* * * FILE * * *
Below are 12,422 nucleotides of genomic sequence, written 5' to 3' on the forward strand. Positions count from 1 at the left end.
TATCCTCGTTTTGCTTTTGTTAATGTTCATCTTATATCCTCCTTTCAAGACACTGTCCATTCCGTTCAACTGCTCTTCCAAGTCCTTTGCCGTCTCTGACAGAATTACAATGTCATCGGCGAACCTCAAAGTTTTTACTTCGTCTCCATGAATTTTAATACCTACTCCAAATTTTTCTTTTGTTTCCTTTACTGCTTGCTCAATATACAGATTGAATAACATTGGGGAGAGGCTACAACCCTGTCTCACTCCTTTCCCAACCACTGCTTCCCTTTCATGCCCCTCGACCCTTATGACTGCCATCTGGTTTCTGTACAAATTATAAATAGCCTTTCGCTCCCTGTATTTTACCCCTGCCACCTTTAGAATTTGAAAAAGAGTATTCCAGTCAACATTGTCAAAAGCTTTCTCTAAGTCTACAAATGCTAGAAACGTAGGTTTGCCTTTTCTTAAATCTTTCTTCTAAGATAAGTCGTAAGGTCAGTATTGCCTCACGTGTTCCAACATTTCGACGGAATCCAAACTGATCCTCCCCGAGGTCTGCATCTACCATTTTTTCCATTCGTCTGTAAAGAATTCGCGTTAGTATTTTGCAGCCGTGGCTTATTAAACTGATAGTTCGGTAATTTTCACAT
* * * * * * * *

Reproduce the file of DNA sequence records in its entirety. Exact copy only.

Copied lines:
Below are 12,422 nucleotides of genomic sequence, written 5' to 3' on the forward strand. Positions count from 1 at the left end.
TATCCTCGTTTTGCTTTTGTTAATGTTCATCTTATATCCTCCTTTCAAGACACTGTCCATTCCGTTCAACTGCTCTTCCAAGTCCTTTGCCGTCTCTGACAGAATTACAATGTCATCGGCGAACCTCAAAGTTTTTACTTCGTCTCCATGAATTTTAATACCTACTCCAAATTTTTCTTTTGTTTCCTTTACTGCTTGCTCAATATACAGATTGAATAACATTGGGGAGAGGCTACAACCCTGTCTCACTCCTTTCCCAACCACTGCTTCCCTTTCATGCCCCTCGACCCTTATGACTGCCATCTGGTTTCTGTACAAATTATAAATAGCCTTTCGCTCCCTGTATTTTACCCCTGCCACCTTTAGAATTTGAAAAAGAGTATTCCAGTCAACATTGTCAAAAGCTTTCTCTAAGTCTACAAATGCTAGAAACGTAGGTTTGCCTTTTCTTAAATCTTTCTTCTAAGATAAGTCGTAAGGTCAGTATTGCCTCACGTGTTCCAACATTTCGACGGAATCCAAACTGATCCTCCCCGAGGTCTGCATCTACCATTTTTTCCATTCGTCTGTAAAGAATTCGCGTTAGTATTTTGCAGCCGTGGCTTATTAAACTGATAGTTCGGTAATTTTCACAT